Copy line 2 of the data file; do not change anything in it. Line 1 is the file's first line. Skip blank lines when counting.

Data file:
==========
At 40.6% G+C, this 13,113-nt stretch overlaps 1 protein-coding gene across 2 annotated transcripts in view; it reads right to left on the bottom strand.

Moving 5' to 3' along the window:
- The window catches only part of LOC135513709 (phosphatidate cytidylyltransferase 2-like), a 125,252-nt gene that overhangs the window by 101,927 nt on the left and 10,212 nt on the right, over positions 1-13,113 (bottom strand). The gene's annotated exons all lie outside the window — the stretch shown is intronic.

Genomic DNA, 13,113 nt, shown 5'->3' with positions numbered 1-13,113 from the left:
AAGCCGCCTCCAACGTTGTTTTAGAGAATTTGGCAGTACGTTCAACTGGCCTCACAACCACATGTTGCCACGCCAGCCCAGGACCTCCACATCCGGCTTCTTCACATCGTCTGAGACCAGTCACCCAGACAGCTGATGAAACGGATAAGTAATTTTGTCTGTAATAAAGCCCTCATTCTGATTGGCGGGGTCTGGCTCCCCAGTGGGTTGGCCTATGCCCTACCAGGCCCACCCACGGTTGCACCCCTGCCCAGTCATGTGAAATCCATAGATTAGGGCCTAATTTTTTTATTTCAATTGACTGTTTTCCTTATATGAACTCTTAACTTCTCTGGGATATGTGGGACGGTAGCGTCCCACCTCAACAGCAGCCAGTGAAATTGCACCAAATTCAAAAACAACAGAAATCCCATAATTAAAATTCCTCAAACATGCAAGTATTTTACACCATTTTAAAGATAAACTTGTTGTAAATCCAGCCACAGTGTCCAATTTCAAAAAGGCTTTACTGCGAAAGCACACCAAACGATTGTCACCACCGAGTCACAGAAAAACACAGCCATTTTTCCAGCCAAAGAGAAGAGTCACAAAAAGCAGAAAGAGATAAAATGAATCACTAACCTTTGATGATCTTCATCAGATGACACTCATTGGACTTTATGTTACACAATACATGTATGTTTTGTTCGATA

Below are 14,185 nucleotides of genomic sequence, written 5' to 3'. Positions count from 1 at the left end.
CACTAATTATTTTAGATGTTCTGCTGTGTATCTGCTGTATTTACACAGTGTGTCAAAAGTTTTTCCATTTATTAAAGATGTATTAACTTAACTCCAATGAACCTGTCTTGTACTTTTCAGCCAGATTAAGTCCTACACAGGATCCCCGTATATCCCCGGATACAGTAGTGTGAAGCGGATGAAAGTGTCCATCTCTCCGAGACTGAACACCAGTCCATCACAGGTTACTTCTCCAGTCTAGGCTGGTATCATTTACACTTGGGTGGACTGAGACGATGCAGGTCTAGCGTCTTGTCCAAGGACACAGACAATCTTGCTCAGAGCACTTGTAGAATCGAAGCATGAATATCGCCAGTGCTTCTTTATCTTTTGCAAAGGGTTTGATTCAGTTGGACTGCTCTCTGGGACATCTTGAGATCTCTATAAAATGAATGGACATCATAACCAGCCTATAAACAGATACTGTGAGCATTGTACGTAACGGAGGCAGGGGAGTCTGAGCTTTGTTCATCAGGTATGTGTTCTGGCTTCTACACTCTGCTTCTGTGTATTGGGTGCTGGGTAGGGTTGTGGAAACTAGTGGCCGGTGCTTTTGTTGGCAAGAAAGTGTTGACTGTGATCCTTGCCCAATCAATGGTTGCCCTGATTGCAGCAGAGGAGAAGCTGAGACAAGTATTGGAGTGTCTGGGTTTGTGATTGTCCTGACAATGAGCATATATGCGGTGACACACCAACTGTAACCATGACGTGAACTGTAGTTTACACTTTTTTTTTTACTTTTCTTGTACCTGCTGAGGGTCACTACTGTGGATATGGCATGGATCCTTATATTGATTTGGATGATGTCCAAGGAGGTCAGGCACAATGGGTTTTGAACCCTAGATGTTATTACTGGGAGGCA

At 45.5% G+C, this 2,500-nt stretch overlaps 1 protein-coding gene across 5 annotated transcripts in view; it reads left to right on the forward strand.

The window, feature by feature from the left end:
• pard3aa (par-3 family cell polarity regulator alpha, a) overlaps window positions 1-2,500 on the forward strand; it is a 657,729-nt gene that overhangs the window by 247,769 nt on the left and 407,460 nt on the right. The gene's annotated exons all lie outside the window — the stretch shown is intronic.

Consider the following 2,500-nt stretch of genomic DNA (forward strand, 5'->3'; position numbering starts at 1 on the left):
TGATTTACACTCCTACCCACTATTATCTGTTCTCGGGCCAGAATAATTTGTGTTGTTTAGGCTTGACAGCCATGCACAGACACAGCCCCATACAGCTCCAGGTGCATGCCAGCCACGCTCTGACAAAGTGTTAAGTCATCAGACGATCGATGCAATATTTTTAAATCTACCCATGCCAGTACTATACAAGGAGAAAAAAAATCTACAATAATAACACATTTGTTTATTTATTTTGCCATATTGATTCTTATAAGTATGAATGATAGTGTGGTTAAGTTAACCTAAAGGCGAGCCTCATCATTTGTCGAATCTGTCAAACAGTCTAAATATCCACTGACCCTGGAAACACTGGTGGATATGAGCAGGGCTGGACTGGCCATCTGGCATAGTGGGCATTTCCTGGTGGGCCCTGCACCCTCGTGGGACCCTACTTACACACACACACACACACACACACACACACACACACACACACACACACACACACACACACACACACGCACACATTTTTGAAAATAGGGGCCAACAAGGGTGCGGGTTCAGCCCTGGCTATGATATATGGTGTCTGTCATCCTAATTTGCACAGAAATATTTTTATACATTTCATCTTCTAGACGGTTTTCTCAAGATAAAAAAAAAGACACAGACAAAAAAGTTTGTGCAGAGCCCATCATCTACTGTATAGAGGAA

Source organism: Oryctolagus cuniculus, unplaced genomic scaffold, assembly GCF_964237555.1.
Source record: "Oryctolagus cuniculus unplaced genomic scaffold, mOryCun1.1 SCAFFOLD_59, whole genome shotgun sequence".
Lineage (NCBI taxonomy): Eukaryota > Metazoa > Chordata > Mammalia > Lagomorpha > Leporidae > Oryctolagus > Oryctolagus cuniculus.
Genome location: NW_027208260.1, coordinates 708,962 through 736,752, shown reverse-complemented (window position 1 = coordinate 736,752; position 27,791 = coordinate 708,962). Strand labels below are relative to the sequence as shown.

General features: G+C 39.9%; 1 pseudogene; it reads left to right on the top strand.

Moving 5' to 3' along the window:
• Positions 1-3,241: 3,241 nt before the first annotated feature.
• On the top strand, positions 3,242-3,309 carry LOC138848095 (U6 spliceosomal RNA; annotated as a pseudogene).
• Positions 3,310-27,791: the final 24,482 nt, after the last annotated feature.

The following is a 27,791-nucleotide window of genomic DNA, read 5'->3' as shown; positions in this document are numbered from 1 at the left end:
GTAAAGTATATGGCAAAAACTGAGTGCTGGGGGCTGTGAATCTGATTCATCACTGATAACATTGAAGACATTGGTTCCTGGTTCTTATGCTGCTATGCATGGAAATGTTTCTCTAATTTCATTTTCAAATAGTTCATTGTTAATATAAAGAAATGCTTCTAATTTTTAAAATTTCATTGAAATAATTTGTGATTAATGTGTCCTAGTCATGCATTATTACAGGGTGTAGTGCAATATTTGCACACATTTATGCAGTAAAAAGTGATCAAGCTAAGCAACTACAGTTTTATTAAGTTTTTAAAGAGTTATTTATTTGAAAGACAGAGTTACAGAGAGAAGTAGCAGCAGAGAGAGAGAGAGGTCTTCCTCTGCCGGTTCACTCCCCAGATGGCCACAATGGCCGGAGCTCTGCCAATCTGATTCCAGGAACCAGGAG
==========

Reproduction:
Moving 5' to 3' along the window: